"The record version [of "Cowboy"] is pretty unbelievable, but in the live show, he takes it up a whole other notch," says Bentley. "He hits some notes that are ungodly."
With the release of Fired Up, Houser envisions his concerts becoming even more communal experiences, thanks to the new album's collection of rockers like "We Went" and nostalgic ballads like "Senior Year."
"The biggest focus on the album for me is my live show. My head is so wrapped around that right now. It's my favorite thing to do. I have the most control there and sometimes control means being out of control. Nothing is set in stone there. It can go haywire and be perfect. I wanted to think about this record in those terms," he says.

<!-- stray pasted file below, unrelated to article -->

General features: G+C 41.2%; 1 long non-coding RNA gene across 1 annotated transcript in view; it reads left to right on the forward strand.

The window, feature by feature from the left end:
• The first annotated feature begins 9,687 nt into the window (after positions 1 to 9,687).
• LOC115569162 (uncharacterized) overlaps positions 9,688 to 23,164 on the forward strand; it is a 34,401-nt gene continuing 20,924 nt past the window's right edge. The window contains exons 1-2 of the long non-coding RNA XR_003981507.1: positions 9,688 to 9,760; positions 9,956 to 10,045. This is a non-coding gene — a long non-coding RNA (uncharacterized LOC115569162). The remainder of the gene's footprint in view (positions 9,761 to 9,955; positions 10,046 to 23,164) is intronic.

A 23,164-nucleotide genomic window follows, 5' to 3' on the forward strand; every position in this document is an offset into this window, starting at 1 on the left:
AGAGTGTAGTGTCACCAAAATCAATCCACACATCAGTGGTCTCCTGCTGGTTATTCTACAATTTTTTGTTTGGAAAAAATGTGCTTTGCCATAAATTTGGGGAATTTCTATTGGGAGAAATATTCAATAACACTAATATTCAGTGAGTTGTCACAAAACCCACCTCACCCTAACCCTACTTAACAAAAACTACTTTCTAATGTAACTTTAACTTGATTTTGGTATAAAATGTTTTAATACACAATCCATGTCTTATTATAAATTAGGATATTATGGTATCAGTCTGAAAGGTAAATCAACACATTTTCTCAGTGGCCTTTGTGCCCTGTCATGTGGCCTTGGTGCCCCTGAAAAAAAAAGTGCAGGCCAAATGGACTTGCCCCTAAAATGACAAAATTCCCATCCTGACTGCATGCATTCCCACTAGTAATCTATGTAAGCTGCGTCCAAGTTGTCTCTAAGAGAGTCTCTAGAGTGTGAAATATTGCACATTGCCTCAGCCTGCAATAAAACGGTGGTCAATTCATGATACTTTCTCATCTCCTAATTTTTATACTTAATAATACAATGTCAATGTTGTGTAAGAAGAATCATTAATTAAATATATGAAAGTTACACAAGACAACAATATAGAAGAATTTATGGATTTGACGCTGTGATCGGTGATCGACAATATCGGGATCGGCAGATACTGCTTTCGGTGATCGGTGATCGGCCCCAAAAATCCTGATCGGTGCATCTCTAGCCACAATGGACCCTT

Although he headlined his own We Went Tour in the fall, playing mid-sized arenas and civic centers, Houser spent years building a crowd in bars, clubs and on the fair-and-festival circuit. His biggest taste of fan engagement came opening for Luke Bryan last year, including his first-ever stadium shows.
"After going out with Luke and watching all these people sing along and have a great time all night, I wanted to add more of that to my show," he says.
"I think people are learning more about me, but I don't think we've gotten there by any stretch of the imagination," Houser continues, pausing to close his eyes and drink his beer.
Onstage, that's how he often delivers his greatest vocal moments: eyes tightly shut. At times, it can feel as if you're watching a private performance.
"When I get in that moment, I'm not thinking about what other people are thinking. I'm closing my eyes and pretending I'm by myself and letting my voice fly out for the right reasons — instead of editing myself or worrying about what people think. And it's served me well," he says. "I sing loud and proud and that's just the way it's going to be."